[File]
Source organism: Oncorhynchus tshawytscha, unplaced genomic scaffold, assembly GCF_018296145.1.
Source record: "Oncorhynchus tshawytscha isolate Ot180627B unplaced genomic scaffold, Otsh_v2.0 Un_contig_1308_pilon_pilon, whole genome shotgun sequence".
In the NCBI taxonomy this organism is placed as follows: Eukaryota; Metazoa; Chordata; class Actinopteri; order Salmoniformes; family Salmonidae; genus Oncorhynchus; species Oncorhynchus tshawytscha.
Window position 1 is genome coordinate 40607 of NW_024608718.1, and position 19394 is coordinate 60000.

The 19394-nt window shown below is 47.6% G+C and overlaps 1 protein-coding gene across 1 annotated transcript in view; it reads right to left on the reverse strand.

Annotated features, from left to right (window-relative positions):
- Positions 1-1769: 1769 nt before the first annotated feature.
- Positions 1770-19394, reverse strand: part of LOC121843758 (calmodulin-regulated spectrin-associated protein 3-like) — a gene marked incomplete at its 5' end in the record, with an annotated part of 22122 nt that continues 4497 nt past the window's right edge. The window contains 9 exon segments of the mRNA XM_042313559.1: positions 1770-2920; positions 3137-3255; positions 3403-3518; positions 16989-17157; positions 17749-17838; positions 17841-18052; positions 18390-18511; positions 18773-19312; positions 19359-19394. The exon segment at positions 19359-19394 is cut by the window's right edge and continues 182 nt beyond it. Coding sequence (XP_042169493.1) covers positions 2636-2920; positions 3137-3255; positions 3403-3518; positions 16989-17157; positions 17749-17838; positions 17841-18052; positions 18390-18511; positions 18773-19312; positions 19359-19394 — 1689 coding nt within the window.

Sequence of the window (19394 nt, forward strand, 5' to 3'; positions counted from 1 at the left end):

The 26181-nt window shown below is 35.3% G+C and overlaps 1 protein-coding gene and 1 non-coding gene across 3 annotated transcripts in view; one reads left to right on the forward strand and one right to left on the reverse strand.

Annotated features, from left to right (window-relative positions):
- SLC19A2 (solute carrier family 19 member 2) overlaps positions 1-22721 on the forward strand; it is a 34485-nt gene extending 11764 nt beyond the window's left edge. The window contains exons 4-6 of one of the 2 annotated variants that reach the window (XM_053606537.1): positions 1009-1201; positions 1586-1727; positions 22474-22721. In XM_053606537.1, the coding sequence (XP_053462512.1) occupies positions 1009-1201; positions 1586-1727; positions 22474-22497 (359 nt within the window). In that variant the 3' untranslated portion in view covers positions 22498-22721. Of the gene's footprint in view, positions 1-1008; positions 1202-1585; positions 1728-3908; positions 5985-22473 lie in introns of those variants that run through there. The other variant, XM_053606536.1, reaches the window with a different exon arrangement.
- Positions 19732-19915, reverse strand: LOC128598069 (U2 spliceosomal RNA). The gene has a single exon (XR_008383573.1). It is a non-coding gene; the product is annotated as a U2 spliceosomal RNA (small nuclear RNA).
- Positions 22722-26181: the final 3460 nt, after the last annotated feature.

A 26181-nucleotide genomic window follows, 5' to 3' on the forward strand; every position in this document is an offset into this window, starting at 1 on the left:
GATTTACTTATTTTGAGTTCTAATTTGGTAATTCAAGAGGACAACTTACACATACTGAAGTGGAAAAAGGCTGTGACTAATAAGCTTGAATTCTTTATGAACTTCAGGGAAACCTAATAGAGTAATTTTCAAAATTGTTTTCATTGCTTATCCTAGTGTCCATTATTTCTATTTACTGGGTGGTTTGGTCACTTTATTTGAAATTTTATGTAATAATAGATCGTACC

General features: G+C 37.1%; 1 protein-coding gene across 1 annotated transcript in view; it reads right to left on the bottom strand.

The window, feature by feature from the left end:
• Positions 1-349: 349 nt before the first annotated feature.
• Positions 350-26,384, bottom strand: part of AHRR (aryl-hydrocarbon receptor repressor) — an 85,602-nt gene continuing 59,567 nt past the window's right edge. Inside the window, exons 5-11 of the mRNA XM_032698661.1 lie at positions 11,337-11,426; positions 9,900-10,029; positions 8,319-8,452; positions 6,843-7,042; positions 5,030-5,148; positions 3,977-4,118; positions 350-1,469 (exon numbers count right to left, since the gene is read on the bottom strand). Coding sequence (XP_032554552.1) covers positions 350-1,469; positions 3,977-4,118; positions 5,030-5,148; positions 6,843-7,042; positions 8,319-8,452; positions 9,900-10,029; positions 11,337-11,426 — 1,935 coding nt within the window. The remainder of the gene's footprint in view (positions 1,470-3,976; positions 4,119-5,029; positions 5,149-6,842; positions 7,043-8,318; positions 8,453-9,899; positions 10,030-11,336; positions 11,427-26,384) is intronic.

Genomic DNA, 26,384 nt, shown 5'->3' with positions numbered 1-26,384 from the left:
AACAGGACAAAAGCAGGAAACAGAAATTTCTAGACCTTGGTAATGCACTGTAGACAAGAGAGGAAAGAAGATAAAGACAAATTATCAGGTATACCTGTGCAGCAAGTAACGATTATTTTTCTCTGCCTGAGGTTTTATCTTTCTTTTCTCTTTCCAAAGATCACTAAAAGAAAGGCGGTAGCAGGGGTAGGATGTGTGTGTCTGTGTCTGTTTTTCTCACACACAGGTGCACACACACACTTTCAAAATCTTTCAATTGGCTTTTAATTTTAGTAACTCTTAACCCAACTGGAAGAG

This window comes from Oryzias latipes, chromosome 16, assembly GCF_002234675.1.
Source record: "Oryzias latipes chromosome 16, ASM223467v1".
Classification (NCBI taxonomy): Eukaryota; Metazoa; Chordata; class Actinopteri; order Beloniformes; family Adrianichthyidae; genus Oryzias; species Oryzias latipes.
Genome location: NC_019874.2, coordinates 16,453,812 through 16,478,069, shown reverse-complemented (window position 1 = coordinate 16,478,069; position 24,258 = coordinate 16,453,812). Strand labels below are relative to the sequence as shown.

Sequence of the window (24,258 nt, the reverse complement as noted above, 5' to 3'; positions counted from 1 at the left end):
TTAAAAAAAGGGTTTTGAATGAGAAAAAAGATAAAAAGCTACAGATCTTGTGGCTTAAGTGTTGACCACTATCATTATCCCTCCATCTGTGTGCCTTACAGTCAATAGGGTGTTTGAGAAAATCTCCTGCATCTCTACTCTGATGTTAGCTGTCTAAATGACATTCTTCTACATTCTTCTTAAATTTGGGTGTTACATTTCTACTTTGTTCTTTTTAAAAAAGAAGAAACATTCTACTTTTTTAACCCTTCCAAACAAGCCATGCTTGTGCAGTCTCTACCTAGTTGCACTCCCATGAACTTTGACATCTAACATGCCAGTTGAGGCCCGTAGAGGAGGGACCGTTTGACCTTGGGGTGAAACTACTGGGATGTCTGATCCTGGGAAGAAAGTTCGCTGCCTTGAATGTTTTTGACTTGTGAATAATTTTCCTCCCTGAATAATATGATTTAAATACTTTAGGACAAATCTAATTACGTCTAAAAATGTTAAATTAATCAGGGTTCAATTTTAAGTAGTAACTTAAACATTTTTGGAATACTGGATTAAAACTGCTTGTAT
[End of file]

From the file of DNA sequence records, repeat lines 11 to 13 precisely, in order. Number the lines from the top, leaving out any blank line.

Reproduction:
Annotated features, from left to right (window-relative positions):
- SLC19A2 (solute carrier family 19 member 2) overlaps positions 1-22721 on the forward strand; it is a 34485-nt gene extending 11764 nt beyond the window's left edge. The window contains exons 4-6 of one of the 2 annotated variants that reach the window (XM_053606537.1): positions 1009-1201; positions 1586-1727; positions 22474-22721. In XM_053606537.1, the coding sequence (XP_053462512.1) occupies positions 1009-1201; positions 1586-1727; positions 22474-22497 (359 nt within the window). In that variant the 3' untranslated portion in view covers positions 22498-22721. Of the gene's footprint in view, positions 1-1008; positions 1202-1585; positions 1728-3908; positions 5985-22473 lie in introns of those variants that run through there. The other variant, XM_053606536.1, reaches the window with a different exon arrangement.
- Positions 19732-19915, reverse strand: LOC128598069 (U2 spliceosomal RNA). The gene has a single exon (XR_008383573.1). It is a non-coding gene; the product is annotated as a U2 spliceosomal RNA (small nuclear RNA).